Partnership for the Public Good — Feb 28, 2018
Buffalo has a low proportion of foreign born residents compared to other cities. But an unusually high percentage of the region’s foreign-born are refugees. Buffalo has become a top location for refugee resettlement in the nation.
Jose C. Pizarro, Alberto O. Cappas — Jun 1, 2017
The concept or idea for The Puerto Rican-Chicano Committee (PRCC)
came from UB student Alberto O. Cappas, who also was the original
founder of PODER, at the time known as the Puerto Rican
Organization for Dignity, Elevation, and Responsibility. Puerto
Rican students, mostly from Buffalo, were instrumental in its
development. A student by the name of Gloria Rodriguez, served as
its first president. Shortly, the Puerto Rican students from New
York City, added to the organization’s …
Neighborhood Legal Services, Inc. — Sep 26, 2016
The US Census Bureau, 2008-2012 American Community Survey,
estimated that 29,786 people or 9.9% of the residents in Erie
County speak English less than “very well” and speak another
language at home; in Niagara County 5.1% of the residents speak
English less than “very well” and speak another language at home;
in Genesee County 4% of the residents speak English less than “very
well” and speak another language at home; in Orleans County 6.4% of
the residents …
Nov 30, 2015
Outlines the typical elements in Limited English Proficiency Plans (LEP).
The Public Good Radio — Jul 14, 2015
The Public Good Radio interview with Ba Zan Lin of the Burmese Community Support Center on WUFO AM 1080.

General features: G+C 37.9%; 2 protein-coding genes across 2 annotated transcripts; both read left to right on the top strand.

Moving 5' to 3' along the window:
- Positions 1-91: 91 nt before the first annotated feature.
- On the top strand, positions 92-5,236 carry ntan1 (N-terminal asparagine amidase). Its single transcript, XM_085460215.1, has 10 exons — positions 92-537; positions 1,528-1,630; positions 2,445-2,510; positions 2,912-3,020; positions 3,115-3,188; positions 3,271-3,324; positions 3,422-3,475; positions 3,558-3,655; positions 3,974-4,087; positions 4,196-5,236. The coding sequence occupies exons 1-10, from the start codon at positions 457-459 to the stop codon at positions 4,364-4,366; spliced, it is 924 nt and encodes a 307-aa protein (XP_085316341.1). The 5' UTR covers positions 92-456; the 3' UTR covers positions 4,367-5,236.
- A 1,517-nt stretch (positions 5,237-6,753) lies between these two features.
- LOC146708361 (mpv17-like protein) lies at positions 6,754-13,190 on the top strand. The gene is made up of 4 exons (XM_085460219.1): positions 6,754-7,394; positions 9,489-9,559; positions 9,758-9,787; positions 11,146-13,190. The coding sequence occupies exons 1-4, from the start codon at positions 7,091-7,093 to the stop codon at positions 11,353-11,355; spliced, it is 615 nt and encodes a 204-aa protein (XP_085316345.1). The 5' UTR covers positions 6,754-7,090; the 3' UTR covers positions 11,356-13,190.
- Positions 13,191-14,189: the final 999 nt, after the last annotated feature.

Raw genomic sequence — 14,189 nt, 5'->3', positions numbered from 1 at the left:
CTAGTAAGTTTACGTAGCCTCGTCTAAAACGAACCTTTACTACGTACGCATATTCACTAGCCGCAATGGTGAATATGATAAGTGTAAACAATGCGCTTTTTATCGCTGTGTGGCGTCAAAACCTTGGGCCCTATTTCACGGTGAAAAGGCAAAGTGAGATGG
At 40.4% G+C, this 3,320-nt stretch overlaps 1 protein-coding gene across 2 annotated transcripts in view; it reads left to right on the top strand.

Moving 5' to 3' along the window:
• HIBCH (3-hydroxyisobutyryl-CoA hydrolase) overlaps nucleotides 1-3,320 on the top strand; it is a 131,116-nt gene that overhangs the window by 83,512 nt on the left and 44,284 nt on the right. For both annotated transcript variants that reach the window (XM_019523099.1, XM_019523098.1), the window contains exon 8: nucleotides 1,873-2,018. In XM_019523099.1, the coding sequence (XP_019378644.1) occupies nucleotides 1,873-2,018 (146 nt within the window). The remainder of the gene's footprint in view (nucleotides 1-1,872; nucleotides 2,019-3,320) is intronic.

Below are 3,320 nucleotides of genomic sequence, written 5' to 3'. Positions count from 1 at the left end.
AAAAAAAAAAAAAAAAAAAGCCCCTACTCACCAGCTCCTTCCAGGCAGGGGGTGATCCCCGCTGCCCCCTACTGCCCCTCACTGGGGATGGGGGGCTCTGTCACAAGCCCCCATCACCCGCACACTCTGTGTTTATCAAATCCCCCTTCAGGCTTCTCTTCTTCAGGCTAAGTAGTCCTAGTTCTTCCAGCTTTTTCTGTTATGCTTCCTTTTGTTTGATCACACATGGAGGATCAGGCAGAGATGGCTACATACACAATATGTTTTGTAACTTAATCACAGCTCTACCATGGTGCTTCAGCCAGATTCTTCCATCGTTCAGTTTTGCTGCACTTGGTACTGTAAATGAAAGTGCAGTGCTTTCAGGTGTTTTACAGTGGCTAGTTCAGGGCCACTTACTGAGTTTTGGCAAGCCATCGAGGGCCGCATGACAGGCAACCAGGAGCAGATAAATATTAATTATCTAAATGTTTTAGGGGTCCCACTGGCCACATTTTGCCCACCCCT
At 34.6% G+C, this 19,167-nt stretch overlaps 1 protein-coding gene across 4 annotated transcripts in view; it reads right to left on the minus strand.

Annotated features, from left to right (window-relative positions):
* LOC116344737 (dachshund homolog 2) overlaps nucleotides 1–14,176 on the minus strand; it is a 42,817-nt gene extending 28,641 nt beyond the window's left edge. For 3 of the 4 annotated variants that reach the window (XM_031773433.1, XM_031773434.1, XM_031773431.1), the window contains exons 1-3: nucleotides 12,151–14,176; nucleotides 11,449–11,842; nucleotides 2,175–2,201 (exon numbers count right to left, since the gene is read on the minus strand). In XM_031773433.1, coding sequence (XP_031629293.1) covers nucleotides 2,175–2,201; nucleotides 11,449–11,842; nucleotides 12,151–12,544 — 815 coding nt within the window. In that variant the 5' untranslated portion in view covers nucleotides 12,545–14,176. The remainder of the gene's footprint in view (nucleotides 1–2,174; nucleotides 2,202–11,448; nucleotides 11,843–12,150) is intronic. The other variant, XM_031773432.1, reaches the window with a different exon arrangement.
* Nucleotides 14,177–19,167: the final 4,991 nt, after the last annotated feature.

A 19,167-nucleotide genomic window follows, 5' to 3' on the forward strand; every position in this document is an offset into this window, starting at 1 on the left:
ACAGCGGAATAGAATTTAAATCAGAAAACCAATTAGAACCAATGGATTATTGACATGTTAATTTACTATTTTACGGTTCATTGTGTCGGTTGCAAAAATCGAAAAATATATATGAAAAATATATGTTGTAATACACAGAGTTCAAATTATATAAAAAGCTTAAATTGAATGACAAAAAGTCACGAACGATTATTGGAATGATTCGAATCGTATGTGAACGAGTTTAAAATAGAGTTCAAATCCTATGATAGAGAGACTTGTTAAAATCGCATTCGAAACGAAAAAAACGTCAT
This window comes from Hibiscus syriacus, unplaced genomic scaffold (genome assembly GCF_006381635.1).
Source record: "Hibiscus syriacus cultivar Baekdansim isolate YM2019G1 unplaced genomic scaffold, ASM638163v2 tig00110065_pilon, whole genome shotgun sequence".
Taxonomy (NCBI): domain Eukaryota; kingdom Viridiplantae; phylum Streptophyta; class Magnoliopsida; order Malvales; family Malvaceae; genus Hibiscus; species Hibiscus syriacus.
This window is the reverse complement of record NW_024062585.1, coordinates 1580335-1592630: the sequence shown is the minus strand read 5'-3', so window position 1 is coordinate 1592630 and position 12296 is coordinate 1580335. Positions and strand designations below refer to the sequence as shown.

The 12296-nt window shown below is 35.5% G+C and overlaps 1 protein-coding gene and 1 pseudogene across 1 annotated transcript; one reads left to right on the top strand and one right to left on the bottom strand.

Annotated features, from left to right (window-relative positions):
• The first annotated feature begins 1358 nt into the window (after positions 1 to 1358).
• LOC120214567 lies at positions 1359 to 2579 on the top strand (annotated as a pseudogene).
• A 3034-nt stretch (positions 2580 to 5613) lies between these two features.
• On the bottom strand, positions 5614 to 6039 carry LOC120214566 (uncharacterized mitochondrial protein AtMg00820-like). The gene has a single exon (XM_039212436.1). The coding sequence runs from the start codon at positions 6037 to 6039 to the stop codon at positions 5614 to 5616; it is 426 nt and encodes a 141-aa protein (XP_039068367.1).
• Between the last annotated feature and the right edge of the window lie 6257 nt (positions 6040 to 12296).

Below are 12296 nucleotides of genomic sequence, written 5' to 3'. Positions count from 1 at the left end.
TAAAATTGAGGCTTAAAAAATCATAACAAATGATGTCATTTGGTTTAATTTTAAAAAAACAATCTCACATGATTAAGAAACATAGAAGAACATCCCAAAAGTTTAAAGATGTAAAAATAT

Jewish Family Services, International Institute of Buffalo — Jul 1, 2015
Checklist outlining an agency/company's best practices and cultural environment for language access and competency.
The Public Good Radio — Jun 2, 2015
The Public Good Radio interview with Gamileh Jamil of ACCESS on WUFO AM 1080.
The Public Good Radio — May 26, 2015
The Public Good Radio interview with Lisa Strand of the Legal Aid Bureau on WUFO AM 1080.
The Public Good Radio — May 12, 2015
The Public Good Radio interview with Megan Rumph Perry of Journey's End Refugee Services on WUFO AM 1080.
Aug 1, 2014
Failing to provide appropriate language assistance can put your
practice at the risk of violating laws related to medical
malpractice, informed consent, breach of the legal duty to warn,
and breach of the patient’s privacy rights. In addition,
federal civil rights laws require meaningful language access from
all recipients of federal dollars. The level of access
required depends on four factors: (1) The number or proportion of
LEP persons eligible to be served or likely to be …
Neighborhood Legal Services, Inc. — Jan 1, 2014
When serving walk-ins, the goal is to provide the same services, information and referrals as we would provide to the English-speaking public. This is true whether the walk-in ultimately turns out to be eligible for our services or not. When in doubt, ask yourself what services, information or referrals you would provide to an English speaking person in the same situation. Then make sure the Limited English Proficient person gets that same service, information or referrals.
Dorian Rolston — Aug 10, 2011
Nearly nine in ten resettled refugee households endure food insecurity, meaning that they are without “access to sufficient, safe, nutritious food to maintain a healthy and active life.” Because western New York resettles hundreds of refugees per year, many of them on Buffalo’s west side, we have a unique opportunity to combat refugee food insecurity.
Amanda Schieber — May 2, 2009
An individual with a limited ability to read, write, speak, or
understand English may be termed limited English proficient, or
LEP. In 2001, the U.S. Census Bureau reported that 33% of
Spanish speakers and 22.4% of Asian speakers between the ages of 18
and 64 reported that they spoke English either “not well” or “not
at all.” The percentages are based on the 2000 census, which
reported 26 million individuals speaking Spanish as their primary
language, and 7 …